“European Romanticism: A Brief History with Documents” by Warren Breckman

Read European Romanticism: A Brief History with Documents (The Bedford Series in History and Culture)

Warren Breckman’s European Romanticism: A Brief History with Documents takes an interesting approach: it allows readers to discover a topic as historians would, but reading through the actual documents of the period, including literature, essays, letters, and more. A fairly brief introduction—some forty pages—gives a very thorough overview and introduction. After that, the period is the reader’s to explore.

At the dawn of the 19th Century, one of the great cultural shifts of the modern era swept western Europe the Romantic movement. Dr. Breckman’s anthology gathers an array of insights into the history of Romanticism as more than an artistic and literary fad, but also as a politica and philosophical movement that had surprising and wide-ranging influence on modern views of art, science, and even religion.

Dr. Breckman includes both creative and critical writings from writers throughout Western Europe, and even a small (black and white, alas) selection of visual art, showing the crucial and apparently contradictory roles of swelling nationalism and transnational connections that made Romanticism a movement of such wide-reaching scope. The book also includes a detailed chronology and a selected bibliography.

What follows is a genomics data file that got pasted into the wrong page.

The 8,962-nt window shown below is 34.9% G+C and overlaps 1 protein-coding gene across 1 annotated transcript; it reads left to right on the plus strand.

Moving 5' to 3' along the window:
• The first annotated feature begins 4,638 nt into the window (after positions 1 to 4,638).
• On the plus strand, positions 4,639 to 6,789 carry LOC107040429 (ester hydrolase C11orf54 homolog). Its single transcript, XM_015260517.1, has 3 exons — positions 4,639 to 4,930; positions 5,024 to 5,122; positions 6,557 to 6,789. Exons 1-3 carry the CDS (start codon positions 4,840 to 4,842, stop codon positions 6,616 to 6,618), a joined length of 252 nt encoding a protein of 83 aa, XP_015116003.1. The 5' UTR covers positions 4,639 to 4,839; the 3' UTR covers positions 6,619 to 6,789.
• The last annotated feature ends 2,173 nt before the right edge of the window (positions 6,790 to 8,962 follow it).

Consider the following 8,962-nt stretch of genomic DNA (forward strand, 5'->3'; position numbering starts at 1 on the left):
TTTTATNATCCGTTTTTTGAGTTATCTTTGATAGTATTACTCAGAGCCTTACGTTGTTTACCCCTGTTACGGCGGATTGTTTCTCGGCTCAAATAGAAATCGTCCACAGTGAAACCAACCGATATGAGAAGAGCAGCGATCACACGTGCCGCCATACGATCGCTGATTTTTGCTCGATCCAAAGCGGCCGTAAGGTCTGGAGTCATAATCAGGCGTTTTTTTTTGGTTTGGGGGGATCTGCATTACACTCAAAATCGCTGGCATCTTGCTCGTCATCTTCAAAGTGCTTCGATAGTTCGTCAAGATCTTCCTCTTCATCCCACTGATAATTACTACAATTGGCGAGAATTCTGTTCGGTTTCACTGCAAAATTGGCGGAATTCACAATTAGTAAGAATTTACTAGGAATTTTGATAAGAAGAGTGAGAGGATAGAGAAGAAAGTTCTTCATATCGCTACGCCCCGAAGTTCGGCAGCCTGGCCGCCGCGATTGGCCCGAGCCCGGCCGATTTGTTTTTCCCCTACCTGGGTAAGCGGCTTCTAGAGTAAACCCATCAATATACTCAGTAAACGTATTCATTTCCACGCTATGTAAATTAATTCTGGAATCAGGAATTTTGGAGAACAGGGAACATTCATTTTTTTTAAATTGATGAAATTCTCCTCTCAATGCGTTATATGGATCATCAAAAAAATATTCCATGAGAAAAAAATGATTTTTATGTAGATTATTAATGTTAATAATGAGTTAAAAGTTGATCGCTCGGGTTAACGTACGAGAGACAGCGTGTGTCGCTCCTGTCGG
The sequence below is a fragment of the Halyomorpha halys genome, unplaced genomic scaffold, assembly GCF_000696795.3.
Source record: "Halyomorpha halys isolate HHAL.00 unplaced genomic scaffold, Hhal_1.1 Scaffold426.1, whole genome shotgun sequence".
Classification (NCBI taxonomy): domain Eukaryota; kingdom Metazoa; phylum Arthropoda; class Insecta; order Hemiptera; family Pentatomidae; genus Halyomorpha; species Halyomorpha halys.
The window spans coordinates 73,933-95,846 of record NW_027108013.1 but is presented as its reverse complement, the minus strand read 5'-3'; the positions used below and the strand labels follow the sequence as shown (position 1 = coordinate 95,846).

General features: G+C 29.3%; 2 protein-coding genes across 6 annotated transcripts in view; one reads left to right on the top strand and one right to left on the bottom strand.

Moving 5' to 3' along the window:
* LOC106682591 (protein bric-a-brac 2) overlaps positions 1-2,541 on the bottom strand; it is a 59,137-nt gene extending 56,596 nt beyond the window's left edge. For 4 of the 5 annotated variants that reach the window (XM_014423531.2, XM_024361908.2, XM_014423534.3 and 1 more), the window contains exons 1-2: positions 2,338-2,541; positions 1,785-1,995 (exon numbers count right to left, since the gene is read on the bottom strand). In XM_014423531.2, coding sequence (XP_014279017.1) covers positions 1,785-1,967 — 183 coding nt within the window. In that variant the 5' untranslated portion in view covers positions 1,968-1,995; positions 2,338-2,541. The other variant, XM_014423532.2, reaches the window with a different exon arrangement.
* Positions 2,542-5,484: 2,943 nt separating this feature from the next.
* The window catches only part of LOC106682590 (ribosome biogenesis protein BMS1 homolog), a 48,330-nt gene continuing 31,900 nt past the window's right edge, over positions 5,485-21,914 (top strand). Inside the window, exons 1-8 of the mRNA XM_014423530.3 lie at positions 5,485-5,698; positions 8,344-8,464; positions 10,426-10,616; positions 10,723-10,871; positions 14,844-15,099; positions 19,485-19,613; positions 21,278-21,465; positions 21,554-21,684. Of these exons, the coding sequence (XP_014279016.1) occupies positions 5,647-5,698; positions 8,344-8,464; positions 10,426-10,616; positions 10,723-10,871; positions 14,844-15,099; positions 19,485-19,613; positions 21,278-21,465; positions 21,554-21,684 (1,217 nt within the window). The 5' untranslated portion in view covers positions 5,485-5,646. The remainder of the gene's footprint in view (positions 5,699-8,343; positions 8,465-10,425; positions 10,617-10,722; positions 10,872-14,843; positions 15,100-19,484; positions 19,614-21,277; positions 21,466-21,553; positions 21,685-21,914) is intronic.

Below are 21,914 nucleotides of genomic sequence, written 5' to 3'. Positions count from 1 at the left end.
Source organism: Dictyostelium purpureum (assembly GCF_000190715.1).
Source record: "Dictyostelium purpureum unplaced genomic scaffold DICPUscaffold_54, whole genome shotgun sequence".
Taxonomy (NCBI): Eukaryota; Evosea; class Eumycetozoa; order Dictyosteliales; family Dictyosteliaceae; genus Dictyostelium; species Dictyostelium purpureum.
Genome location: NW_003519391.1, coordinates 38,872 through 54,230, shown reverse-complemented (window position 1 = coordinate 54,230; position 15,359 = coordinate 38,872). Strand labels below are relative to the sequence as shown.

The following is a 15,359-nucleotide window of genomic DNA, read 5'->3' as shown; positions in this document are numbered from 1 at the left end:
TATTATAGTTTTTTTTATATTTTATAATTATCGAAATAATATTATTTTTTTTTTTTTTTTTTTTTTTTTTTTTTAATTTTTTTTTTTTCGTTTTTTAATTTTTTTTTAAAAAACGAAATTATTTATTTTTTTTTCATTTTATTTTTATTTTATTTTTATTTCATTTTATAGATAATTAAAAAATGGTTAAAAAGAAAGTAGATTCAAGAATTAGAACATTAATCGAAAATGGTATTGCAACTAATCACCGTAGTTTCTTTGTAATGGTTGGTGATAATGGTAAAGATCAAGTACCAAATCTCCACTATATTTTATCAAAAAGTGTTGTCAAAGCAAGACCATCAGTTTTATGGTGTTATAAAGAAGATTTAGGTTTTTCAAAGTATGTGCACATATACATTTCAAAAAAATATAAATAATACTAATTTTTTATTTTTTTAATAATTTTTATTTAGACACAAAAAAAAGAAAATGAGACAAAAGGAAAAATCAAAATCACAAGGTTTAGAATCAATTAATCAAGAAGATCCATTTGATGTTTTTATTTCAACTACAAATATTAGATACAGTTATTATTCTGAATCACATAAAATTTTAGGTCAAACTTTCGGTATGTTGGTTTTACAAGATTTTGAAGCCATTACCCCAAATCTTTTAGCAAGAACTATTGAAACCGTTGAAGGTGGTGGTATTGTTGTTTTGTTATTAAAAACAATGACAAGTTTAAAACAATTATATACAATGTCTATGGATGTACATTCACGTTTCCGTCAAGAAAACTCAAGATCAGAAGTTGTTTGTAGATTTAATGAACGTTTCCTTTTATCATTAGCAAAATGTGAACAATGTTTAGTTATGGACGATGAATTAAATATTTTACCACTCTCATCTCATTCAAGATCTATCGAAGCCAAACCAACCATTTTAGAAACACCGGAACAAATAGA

I confess that, aside from the introduction, this isn’t a volume I intend to read cover to cover. Nonetheless, I have thoroughly enjoyed diving in here and there, like a culinary novice at a gourmet buffet (I know that’s a contradiction; work with me here), and sampling a little of this and a little of that. I am looking to doing more of that in the future. This is a terrific little overview that has made me curious to explore more.

I’m not really qualified to judge the skill of the collection. I can only see what’s here, and I don’t have sufficient knowledge to know what’s left out. But what’s here is fascinating, and I applaud this approach to presenting the history of a movement and its impact both to students and casual readers.


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